Q: I am a disabled veteran and would like to get a VA loan with my wife on the mortgage.
Two banks said I can’t put my wife on the loan because she had a foreclosure three years ago due to a divorce. Her ex-spouse claimed bankruptcy, but she didn’t.
The VA said they don’t have a problem securing a loan with her on it as long as my credit is good and I am the veteran. She has had some bad credit in the past but is current on all her bills for the last year.
Are there banks out there that are willing to give us a VA loan? If the VA is willing to secure the loan isn’t the loan then a low risk to the bank? Please help.
A: Unfortunately, even though the Veteran’s Administration will secure the loan, it doesn’t originate them. You have to get a mortgage lender to agree because there are risks for that lender. In the current market environment, most mortgage lenders are looking to reduce their risk and make sure they follow stricter loan guidelines for their loans. While VA lenders do follow the Veterans Administration’s guidelines for their loans, they also will be looking to determine your credit risk and the credit risk of any co-borrower. If you have no income other than your VA disability payments, you may not qualify for a VA loan.
The real issue for you is whether you need your wife on the loan to get approved. If you can get the loan with your disability pay and other income, you might want to go down that road. Your wife might still be able to own the home with you but the sole borrower on the loan would be you. If that works for you, then find a lender and move things forward. If you need your wife’s income to qualify for the loan, the lender will need to review your wife’s credit history, credit score and other issues that impact her income.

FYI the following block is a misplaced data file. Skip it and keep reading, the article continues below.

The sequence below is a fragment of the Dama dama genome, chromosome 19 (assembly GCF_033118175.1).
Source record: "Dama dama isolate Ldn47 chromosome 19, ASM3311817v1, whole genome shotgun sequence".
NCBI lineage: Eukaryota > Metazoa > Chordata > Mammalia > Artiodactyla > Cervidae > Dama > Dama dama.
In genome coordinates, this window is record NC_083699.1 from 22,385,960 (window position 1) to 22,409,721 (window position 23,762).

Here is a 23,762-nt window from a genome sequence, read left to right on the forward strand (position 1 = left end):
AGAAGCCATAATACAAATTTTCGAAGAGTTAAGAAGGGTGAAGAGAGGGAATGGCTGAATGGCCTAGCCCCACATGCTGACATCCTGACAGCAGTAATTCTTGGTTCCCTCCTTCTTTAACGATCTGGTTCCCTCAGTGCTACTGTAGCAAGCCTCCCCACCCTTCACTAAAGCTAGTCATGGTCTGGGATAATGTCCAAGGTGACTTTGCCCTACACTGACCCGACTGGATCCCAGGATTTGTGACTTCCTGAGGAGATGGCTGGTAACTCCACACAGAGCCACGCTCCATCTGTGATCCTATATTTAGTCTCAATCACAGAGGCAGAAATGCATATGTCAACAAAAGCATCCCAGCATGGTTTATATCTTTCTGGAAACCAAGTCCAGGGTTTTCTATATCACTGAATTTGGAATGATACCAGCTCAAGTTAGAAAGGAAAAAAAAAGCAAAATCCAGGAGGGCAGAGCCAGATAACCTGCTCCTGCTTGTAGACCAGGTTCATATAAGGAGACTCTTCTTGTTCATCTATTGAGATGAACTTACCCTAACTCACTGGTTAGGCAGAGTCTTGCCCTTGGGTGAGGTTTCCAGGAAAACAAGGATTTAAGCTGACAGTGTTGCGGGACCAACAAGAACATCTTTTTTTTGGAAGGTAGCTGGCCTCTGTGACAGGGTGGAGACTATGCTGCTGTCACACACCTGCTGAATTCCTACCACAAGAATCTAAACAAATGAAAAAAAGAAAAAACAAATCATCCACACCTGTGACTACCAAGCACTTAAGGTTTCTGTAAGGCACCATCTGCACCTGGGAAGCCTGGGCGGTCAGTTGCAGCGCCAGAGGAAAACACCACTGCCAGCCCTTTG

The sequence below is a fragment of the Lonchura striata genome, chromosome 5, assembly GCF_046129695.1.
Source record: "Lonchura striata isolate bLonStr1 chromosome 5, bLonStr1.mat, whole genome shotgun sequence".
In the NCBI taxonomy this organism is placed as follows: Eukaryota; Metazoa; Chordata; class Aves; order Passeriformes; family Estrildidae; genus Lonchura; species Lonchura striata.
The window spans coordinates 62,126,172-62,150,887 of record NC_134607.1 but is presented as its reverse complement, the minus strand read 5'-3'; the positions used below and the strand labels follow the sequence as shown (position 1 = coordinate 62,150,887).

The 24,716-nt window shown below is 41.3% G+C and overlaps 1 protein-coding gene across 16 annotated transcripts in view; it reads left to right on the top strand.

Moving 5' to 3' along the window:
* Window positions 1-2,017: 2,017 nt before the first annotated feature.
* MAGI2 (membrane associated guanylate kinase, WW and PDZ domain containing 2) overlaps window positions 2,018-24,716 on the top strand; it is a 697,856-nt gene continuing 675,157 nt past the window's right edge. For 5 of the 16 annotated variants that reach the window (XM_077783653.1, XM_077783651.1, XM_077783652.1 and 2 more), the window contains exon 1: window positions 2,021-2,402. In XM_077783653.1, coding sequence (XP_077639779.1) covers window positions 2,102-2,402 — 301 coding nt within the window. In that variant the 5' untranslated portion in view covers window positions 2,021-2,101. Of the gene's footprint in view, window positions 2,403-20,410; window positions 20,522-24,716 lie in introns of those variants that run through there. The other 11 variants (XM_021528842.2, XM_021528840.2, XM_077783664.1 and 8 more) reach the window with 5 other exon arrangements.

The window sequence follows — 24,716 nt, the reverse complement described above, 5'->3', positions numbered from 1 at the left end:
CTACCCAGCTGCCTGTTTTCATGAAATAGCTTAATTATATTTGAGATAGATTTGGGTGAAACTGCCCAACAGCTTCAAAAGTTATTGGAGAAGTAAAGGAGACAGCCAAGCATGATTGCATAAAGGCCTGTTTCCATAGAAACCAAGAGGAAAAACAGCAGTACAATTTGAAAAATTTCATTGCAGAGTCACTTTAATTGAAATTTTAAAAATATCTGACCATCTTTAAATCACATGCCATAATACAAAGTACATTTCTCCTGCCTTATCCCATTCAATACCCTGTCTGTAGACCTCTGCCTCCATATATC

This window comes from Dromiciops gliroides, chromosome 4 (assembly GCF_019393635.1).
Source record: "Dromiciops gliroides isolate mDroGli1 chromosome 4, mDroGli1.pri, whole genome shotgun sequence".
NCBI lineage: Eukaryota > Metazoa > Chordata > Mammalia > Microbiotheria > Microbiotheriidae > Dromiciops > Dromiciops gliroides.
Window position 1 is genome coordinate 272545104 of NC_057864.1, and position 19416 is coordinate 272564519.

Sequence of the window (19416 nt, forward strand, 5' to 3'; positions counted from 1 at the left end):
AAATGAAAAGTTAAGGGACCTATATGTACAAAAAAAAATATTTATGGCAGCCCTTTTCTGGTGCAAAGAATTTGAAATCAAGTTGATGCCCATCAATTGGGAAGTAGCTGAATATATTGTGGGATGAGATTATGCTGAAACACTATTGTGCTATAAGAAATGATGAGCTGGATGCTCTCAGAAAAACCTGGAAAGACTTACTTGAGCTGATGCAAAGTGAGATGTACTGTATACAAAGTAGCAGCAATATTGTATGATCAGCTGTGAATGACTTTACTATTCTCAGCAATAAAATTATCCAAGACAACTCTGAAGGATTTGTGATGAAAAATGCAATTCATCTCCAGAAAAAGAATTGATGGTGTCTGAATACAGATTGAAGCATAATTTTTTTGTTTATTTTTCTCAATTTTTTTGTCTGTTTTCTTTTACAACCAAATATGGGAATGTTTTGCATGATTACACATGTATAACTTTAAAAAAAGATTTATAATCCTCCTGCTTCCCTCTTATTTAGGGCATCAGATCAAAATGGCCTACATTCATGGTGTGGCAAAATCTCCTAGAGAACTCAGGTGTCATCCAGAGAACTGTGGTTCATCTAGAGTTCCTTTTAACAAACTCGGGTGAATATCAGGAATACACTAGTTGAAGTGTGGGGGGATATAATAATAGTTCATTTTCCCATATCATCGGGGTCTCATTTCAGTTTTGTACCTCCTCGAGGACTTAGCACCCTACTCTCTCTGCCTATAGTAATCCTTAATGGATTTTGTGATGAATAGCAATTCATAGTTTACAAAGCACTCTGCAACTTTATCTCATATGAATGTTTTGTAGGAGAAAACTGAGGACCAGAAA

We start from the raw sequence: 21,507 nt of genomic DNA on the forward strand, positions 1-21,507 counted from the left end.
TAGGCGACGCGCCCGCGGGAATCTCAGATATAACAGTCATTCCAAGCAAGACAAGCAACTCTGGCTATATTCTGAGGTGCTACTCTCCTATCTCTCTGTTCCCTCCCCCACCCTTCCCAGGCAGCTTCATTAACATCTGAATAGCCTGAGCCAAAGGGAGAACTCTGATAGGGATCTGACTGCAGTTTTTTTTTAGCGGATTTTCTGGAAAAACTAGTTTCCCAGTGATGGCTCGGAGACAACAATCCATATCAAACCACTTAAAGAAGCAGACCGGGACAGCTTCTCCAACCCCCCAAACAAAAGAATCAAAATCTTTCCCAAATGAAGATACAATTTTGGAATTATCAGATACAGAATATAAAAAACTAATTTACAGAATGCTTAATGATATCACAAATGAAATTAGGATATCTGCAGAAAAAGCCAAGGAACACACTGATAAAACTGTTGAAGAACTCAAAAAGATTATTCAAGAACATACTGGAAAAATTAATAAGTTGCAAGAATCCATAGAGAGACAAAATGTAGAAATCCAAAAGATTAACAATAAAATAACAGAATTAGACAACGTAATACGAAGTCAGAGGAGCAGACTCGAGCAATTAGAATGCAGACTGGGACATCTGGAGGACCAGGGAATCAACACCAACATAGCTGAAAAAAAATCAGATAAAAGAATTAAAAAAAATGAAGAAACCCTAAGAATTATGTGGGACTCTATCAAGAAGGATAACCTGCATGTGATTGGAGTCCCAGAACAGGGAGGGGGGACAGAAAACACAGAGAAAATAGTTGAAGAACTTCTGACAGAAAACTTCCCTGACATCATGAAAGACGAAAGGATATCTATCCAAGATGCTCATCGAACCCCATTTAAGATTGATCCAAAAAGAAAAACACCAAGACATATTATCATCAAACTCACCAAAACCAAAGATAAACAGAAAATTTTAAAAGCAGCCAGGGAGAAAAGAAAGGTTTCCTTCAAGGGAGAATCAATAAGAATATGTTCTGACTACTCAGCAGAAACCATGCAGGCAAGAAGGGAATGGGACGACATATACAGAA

It’s a bit more complicated for you if you need your wife’s income to qualify for a loan. While you indicated that your wife’s ex-spouse filed for bankruptcy protection and their former home went into foreclosure, the foreclosure is probably an issue for any current lender. If her credit score and credit history is below the minimum guidelines set for the loan, you may have trouble using her as a co-borrower.
If your wife and her ex-husband owned the home that went into foreclosure together and they took out a loan together, that old lender now shows the foreclosure on your wife’s credit history.
If the divorce decree granted ownership of the former home to the ex-husband and made his solely liable for the debts on the home, you might be able to get somewhere with your current lender. But you also referenced that your wife has poor credit and has only started to pay her bills on time for the last year. Her poor credit could cause her loan application to be rejected
But there may be lenders who can help. You should go back to the VA and tell them you’re having this problem and ask them to recommend a lender who might be able to work with you. You might also want to talk to local banks that keep a portion of their loans in their own investment portfolio. They might have looser lending rules than other banks. Few may, but you may find one in your area.
If you do buy the home, you will need to determine how you and your wife will own the home. If the lender does not allow your wife to apply for the loan but allows you and your wife to hold the title to the home, you’ll need to remember that any late payments on the mortgage will affect your credit history and score and not your wife’s. You’ll also need to remember that she is not personally obligated under the mortgage.
But if the lender won’t allow her to be on title, you then must make sure to have a will drafted to make sure your wishes are met should something happen to you. You might also decide to talk to an estate planner to work through any issues you have relating to the home and other assets you own jointly or separately. As you look over your finances, make sure you are working with a lender that works extensively with veterans and knows the VA loan rules. Before you put any money down on a home or money down for a loan, go over those requirements with the lender and make sure you can satisfy them.